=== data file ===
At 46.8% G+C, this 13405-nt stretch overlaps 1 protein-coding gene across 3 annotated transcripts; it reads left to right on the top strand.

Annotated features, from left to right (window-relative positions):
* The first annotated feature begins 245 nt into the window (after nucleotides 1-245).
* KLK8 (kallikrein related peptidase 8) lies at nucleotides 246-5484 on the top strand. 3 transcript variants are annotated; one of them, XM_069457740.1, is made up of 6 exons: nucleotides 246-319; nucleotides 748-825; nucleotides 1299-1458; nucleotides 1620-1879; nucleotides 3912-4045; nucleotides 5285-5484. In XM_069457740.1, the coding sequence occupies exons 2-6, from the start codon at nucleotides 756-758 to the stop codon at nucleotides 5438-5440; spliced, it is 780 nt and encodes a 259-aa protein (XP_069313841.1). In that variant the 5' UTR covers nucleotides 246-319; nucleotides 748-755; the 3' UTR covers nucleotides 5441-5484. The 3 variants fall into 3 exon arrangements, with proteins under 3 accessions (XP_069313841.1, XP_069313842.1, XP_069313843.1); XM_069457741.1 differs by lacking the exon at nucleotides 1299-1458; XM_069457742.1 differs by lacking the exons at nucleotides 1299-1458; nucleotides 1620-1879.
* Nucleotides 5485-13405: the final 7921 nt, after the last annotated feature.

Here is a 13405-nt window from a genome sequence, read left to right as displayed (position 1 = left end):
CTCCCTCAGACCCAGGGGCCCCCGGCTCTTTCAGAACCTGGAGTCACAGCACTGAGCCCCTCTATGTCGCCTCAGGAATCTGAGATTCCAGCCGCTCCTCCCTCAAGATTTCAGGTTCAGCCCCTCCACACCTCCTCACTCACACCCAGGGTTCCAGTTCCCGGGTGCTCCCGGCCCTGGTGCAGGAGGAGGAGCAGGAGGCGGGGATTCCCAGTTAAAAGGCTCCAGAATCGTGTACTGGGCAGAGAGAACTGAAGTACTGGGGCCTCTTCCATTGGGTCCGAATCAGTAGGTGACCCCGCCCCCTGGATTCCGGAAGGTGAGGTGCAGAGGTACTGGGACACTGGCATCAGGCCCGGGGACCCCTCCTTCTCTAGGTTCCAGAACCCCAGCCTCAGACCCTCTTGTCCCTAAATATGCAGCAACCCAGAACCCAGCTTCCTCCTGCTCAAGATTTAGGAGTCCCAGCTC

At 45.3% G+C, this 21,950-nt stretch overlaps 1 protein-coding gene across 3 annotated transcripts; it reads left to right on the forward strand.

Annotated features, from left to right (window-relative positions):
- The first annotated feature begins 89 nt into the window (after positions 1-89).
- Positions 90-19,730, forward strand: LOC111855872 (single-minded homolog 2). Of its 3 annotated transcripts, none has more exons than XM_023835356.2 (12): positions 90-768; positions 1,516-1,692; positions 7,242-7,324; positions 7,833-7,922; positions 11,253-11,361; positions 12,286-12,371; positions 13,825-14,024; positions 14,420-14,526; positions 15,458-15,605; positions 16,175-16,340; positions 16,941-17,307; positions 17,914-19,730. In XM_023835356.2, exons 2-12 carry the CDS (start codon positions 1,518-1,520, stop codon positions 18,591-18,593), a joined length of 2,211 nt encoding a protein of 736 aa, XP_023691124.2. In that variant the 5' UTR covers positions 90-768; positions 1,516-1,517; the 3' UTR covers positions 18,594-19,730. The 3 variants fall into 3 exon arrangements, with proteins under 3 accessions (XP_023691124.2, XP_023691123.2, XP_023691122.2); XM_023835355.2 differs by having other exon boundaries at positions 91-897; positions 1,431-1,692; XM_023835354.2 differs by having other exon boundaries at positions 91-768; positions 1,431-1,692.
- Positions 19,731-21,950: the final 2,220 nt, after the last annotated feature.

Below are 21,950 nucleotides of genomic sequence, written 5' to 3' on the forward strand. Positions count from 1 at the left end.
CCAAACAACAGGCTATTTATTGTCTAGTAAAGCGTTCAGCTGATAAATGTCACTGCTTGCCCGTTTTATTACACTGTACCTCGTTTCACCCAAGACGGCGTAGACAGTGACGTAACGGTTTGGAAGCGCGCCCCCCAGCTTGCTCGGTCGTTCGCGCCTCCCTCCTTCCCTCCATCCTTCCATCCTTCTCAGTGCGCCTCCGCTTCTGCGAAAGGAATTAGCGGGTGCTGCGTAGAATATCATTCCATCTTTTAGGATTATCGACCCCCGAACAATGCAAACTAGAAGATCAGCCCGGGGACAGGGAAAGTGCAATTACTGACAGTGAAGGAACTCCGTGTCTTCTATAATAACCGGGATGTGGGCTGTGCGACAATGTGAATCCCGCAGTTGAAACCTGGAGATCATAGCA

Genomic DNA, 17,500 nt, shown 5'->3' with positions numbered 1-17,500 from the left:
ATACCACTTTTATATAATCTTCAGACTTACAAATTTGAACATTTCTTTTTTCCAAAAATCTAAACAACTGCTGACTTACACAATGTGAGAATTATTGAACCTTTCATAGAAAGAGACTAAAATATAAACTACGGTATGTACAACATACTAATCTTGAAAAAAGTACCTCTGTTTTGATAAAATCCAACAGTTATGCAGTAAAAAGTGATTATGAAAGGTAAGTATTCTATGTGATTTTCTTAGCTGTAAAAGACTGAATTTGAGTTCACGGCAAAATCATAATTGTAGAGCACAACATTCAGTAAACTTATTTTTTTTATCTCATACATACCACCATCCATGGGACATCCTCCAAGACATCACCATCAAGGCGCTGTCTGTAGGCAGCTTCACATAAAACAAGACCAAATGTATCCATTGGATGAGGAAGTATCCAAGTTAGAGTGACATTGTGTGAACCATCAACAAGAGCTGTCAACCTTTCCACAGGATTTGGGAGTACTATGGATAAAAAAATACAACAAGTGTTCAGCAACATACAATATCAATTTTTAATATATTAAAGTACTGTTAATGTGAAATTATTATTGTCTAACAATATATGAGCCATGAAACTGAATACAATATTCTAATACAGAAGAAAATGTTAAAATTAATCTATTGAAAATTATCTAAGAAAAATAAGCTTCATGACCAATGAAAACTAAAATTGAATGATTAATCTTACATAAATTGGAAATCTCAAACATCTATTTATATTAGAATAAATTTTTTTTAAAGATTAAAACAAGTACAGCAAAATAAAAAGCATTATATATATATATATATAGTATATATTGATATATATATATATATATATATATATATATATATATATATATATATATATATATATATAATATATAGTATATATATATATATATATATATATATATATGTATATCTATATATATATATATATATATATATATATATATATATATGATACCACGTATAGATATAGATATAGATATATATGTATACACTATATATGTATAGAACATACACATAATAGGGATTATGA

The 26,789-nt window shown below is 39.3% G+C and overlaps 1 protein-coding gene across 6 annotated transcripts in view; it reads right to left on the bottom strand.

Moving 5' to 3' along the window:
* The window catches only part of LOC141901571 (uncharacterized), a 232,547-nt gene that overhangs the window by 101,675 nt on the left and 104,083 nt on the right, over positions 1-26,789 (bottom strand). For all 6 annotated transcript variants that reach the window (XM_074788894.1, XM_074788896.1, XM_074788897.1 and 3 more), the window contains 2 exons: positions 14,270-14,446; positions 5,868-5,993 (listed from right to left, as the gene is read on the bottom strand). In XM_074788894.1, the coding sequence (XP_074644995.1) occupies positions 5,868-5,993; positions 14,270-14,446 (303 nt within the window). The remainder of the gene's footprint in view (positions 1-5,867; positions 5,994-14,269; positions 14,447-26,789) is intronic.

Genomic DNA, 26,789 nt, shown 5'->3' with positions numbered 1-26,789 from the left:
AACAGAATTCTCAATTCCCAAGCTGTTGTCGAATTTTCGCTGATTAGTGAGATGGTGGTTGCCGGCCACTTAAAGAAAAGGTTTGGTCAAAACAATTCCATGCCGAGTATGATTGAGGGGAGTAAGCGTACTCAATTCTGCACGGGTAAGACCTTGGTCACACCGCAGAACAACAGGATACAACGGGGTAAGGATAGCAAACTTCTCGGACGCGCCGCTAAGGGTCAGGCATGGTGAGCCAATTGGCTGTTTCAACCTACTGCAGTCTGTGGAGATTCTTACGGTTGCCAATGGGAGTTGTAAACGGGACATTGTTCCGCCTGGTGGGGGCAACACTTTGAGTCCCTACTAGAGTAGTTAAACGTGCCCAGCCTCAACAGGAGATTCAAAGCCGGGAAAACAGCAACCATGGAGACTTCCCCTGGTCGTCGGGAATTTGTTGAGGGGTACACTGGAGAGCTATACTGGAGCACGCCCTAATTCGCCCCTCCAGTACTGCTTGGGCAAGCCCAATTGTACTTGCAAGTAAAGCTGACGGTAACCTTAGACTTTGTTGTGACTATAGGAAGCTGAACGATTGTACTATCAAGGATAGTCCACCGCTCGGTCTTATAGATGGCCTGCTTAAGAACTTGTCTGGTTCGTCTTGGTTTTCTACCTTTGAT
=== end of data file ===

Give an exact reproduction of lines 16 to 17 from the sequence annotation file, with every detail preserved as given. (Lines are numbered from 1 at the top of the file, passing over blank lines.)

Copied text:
ATACCACTTTTATATAATCTTCAGACTTACAAATTTGAACATTTCTTTTTTCCAAAAATCTAAACAACTGCTGACTTACACAATGTGAGAATTATTGAACCTTTCATAGAAAGAGACTAAAATATAAACTACGGTATGTACAACATACTAATCTTGAAAAAAGTACCTCTGTTTTGATAAAATCCAACAGTTATGCAGTAAAAAGTGATTATGAAAGGTAAGTATTCTATGTGATTTTCTTAGCTGTAAAAGACTGAATTTGAGTTCACGGCAAAATCATAATTGTAGAGCACAACATTCAGTAAACTTATTTTTTTTATCTCATACATACCACCATCCATGGGACATCCTCCAAGACATCACCATCAAGGCGCTGTCTGTAGGCAGCTTCACATAAAACAAGACCAAATGTATCCATTGGATGAGGAAGTATCCAAGTTAGAGTGACATTGTGTGAACCATCAACAAGAGCTGTCAACCTTTCCACAGGATTTGGGAGTACTATGGATAAAAAAATACAACAAGTGTTCAGCAACATACAATATCAATTTTTAATATATTAAAGTACTGTTAATGTGAAATTATTATTGTCTAACAATATATGAGCCATGAAACTGAATACAATATTCTAATACAGAAGAAAATGTTAAAATTAATCTATTGAAAATTATCTAAGAAAAATAAGCTTCATGACCAATGAAAACTAAAATTGAATGATTAATCTTACATAAATTGGAAATCTCAAACATCTATTTATATTAGAATAAATTTTTTTTAAAGATTAAAACAAGTACAGCAAAATAAAAAGCATTATATATATATATATATAGTATATATTGATATATATATATATATATATATATATATATATATATATATATATATATATATATATATAATATATAGTATATATATATATATATATATATATATATATGTATATCTATATATATATATATATATATATATATATATATATATATGATACCACGTATAGATATAGATATAGATATATATGTATACACTATATATGTATAGAACATACACATAATAGGGATTATGA

The 26,789-nt window shown below is 39.3% G+C and overlaps 1 protein-coding gene across 6 annotated transcripts in view; it reads right to left on the bottom strand.